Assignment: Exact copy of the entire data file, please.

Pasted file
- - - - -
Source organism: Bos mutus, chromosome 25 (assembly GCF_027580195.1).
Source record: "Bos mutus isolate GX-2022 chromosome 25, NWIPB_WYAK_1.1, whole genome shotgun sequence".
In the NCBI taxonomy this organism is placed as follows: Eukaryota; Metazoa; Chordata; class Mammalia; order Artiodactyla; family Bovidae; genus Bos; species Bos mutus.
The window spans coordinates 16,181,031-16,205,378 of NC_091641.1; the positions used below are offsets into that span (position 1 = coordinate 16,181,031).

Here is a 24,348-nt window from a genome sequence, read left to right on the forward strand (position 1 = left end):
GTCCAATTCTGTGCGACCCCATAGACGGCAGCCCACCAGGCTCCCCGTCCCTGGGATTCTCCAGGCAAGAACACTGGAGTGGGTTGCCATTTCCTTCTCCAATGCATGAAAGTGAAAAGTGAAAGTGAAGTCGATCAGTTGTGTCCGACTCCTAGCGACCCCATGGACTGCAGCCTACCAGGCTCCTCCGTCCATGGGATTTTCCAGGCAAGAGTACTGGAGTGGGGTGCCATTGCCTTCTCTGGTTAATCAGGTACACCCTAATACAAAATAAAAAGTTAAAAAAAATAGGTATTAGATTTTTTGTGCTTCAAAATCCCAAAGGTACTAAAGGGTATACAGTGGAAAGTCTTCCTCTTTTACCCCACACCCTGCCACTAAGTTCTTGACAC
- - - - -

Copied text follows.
Source organism: Bos mutus, chromosome 25 (assembly GCF_027580195.1).
Source record: "Bos mutus isolate GX-2022 chromosome 25, NWIPB_WYAK_1.1, whole genome shotgun sequence".
In the NCBI taxonomy this organism is placed as follows: Eukaryota; Metazoa; Chordata; class Mammalia; order Artiodactyla; family Bovidae; genus Bos; species Bos mutus.
The window spans coordinates 16,181,031-16,205,378 of NC_091641.1; the positions used below are offsets into that span (position 1 = coordinate 16,181,031).

Here is a 24,348-nt window from a genome sequence, read left to right on the forward strand (position 1 = left end):
GTCCAATTCTGTGCGACCCCATAGACGGCAGCCCACCAGGCTCCCCGTCCCTGGGATTCTCCAGGCAAGAACACTGGAGTGGGTTGCCATTTCCTTCTCCAATGCATGAAAGTGAAAAGTGAAAGTGAAGTCGATCAGTTGTGTCCGACTCCTAGCGACCCCATGGACTGCAGCCTACCAGGCTCCTCCGTCCATGGGATTTTCCAGGCAAGAGTACTGGAGTGGGGTGCCATTGCCTTCTCTGGTTAATCAGGTACACCCTAATACAAAATAAAAAGTTAAAAAAAATAGGTATTAGATTTTTTGTGCTTCAAAATCCCAAAGGTACTAAAGGGTATACAGTGGAAAGTCTTCCTCTTTTACCCCACACCCTGCCACTAAGTTCTTGACAC